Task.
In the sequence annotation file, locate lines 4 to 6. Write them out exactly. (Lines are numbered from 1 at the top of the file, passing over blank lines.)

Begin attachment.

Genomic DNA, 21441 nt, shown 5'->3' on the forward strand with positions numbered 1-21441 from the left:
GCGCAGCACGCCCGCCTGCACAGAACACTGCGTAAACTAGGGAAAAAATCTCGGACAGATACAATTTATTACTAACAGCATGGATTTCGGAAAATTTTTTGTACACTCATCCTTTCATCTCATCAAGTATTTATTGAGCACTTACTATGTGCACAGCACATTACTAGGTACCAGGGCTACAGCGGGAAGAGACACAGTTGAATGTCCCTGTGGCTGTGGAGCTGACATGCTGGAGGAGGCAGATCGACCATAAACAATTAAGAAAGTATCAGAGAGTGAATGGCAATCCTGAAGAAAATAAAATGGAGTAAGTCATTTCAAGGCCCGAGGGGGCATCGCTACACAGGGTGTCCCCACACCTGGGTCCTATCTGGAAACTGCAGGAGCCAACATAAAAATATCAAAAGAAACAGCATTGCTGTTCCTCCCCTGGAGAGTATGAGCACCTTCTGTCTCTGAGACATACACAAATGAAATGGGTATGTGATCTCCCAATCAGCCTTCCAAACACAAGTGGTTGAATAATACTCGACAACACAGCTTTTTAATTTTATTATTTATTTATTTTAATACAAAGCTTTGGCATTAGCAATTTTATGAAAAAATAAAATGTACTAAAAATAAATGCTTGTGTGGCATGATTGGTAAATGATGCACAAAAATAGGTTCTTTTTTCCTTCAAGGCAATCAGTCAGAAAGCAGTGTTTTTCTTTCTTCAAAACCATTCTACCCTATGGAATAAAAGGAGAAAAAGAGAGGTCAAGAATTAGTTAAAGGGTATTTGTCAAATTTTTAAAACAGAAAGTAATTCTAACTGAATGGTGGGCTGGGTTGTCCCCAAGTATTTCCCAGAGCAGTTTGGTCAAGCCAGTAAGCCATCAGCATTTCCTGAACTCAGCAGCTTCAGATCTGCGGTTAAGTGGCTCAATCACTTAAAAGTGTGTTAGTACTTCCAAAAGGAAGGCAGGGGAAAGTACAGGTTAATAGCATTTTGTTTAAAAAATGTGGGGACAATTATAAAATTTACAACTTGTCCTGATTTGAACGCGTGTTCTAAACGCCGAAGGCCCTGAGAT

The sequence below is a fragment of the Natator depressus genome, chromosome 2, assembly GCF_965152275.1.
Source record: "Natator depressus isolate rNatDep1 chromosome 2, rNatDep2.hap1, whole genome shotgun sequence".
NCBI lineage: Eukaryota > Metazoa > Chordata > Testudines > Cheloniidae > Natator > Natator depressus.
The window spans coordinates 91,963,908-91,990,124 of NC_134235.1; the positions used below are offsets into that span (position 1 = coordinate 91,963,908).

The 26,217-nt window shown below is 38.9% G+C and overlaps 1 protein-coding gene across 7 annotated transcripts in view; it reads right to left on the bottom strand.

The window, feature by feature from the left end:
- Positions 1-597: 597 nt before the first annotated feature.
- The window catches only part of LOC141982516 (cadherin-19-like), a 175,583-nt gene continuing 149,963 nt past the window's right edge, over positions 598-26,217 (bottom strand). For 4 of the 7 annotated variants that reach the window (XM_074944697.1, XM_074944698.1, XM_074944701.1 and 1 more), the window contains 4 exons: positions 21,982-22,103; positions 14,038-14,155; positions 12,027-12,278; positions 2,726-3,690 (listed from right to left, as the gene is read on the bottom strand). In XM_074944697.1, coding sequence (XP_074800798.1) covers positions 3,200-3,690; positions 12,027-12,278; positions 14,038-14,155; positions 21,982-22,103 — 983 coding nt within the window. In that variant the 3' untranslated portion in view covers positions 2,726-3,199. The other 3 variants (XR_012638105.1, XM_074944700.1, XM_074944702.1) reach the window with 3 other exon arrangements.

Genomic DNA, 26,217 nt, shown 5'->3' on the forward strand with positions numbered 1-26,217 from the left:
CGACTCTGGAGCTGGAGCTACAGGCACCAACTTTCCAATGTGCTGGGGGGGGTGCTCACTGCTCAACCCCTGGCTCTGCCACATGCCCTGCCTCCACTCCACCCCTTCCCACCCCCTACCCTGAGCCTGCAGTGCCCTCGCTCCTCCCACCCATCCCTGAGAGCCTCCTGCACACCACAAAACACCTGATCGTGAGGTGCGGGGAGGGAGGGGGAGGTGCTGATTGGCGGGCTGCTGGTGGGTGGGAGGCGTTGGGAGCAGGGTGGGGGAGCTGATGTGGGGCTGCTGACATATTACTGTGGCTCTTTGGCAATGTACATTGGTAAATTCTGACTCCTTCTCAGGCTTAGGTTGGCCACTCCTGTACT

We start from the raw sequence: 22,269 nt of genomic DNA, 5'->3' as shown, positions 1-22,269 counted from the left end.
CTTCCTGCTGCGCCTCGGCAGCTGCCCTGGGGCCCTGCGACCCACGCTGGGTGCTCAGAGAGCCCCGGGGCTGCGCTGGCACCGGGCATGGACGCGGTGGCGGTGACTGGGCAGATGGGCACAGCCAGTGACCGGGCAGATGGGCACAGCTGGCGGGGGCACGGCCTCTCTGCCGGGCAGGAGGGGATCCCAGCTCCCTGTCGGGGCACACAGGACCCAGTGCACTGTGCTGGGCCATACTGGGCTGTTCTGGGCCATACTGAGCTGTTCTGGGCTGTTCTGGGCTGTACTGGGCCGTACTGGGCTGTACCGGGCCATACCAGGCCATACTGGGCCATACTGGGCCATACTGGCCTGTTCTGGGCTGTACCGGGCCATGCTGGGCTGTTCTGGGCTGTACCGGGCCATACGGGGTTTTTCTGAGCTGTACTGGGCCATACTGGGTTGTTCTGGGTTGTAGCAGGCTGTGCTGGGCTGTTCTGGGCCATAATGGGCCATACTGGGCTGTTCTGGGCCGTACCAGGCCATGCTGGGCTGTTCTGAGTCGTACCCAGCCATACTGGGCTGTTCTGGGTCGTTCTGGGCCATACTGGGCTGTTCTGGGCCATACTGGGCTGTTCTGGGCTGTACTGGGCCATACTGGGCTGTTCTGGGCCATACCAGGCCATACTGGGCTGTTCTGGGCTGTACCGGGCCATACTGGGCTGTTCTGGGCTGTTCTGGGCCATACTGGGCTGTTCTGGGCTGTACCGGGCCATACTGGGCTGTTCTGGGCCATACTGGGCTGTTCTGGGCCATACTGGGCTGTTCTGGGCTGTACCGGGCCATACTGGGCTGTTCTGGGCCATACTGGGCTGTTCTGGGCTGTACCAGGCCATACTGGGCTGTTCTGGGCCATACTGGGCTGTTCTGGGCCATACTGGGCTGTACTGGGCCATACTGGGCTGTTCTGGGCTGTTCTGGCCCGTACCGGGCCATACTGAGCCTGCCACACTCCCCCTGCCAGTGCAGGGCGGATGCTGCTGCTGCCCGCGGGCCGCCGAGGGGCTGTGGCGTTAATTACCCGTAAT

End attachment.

Source record: "Natator depressus isolate rNatDep1 chromosome 2, rNatDep2.hap1, whole genome shotgun sequence".
NCBI lineage: Eukaryota > Metazoa > Chordata > Testudines > Cheloniidae > Natator > Natator depressus.
The window spans coordinates 91,963,908-91,990,124 of NC_134235.1; the positions used below are offsets into that span (position 1 = coordinate 91,963,908).